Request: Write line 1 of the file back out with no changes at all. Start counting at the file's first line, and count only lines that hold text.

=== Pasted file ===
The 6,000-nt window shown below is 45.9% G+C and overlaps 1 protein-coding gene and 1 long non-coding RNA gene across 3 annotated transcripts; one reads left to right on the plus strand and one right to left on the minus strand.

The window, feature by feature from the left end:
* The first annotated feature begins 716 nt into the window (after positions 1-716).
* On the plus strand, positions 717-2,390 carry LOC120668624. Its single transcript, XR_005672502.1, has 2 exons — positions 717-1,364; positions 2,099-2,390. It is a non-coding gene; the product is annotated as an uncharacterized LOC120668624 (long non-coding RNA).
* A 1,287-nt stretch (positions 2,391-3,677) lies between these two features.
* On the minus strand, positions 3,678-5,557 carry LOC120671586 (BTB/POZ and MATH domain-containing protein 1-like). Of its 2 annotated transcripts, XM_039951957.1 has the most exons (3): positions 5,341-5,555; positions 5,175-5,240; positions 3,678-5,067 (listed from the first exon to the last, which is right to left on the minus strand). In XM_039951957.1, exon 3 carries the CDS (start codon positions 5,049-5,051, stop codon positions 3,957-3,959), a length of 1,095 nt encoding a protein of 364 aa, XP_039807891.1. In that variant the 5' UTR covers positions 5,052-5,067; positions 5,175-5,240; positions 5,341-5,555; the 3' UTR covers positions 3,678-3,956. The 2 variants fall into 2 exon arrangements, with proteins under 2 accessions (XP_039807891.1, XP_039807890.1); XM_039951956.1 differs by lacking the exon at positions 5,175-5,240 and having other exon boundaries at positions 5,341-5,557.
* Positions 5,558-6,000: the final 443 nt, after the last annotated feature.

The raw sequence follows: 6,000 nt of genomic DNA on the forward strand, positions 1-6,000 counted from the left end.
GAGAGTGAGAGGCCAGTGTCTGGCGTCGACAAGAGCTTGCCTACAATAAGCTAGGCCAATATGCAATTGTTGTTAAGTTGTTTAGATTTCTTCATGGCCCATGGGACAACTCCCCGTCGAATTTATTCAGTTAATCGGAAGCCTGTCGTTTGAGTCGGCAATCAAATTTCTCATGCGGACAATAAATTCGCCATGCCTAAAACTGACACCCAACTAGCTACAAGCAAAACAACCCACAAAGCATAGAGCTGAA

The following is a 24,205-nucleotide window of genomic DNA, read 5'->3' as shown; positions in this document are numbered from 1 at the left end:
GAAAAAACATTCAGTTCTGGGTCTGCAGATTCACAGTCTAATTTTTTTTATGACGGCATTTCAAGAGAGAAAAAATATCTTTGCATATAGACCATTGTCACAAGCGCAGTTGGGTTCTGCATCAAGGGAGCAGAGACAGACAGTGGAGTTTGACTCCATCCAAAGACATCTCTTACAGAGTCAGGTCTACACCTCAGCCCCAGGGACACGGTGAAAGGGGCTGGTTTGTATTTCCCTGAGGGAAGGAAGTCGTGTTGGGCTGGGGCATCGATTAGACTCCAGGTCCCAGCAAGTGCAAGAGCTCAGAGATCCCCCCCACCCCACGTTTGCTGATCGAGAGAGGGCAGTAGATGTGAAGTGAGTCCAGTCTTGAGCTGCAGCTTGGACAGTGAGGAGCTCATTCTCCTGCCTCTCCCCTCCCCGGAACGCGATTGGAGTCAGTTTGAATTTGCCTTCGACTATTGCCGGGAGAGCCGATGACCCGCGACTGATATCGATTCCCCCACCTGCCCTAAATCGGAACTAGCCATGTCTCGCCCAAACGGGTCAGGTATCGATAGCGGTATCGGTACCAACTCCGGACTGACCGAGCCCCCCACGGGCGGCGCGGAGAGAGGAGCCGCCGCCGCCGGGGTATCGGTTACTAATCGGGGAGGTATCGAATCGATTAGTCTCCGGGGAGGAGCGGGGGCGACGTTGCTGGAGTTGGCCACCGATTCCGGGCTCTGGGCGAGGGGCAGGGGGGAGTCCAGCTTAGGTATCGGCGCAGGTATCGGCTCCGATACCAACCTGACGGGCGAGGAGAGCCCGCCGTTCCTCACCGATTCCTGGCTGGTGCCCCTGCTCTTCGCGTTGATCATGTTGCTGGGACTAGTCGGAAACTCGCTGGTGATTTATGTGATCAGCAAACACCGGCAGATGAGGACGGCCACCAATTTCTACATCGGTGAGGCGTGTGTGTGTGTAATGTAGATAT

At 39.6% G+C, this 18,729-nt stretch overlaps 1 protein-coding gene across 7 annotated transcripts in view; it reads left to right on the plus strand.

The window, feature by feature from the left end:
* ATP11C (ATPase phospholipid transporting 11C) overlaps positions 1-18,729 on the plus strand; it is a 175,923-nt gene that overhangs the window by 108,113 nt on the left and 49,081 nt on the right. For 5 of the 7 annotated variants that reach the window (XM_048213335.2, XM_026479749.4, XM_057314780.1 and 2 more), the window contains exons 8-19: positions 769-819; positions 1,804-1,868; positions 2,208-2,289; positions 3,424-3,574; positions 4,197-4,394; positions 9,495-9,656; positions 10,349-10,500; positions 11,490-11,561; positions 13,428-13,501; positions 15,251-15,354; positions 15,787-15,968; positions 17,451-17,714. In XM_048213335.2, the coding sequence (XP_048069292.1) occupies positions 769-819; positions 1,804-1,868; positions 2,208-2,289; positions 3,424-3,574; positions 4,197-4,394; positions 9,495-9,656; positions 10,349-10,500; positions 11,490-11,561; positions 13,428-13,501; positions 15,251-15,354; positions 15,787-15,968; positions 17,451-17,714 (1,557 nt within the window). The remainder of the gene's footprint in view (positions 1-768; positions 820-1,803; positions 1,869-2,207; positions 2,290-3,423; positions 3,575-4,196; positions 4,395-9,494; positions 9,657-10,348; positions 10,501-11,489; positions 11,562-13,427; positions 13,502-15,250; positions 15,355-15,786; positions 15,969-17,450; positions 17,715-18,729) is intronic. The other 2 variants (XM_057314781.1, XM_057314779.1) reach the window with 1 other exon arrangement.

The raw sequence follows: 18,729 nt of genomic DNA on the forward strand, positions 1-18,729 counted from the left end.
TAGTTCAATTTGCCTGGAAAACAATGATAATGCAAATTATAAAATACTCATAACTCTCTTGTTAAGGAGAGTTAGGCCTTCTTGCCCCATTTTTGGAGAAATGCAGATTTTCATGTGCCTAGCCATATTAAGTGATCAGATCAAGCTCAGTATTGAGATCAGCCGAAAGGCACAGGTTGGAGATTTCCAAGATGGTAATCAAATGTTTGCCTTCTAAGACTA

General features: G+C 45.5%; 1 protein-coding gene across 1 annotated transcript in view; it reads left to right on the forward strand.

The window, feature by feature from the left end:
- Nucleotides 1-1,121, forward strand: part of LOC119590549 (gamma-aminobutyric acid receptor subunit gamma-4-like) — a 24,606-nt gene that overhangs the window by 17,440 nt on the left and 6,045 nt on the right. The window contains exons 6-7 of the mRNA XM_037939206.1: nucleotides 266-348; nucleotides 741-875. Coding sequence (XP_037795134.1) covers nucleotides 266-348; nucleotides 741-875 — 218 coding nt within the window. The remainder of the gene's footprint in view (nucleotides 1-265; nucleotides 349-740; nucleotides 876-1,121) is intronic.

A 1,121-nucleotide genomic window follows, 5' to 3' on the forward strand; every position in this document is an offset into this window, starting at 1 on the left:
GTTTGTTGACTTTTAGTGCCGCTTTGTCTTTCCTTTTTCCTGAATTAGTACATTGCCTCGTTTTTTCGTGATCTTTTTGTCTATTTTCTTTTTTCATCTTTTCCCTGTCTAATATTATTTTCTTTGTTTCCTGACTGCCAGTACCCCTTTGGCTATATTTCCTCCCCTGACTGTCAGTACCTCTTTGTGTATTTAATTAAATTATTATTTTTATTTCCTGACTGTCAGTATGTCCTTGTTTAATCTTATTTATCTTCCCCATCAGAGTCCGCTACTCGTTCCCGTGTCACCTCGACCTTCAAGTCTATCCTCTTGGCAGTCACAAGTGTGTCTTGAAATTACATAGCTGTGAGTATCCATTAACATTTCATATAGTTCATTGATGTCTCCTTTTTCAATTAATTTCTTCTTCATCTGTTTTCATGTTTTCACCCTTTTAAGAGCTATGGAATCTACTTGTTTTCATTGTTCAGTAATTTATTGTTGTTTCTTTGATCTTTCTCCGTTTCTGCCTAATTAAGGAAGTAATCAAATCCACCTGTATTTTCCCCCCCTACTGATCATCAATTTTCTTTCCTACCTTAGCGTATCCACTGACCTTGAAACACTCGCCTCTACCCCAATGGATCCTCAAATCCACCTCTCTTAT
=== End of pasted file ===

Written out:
The 6,000-nt window shown below is 45.9% G+C and overlaps 1 protein-coding gene and 1 long non-coding RNA gene across 3 annotated transcripts; one reads left to right on the plus strand and one right to left on the minus strand.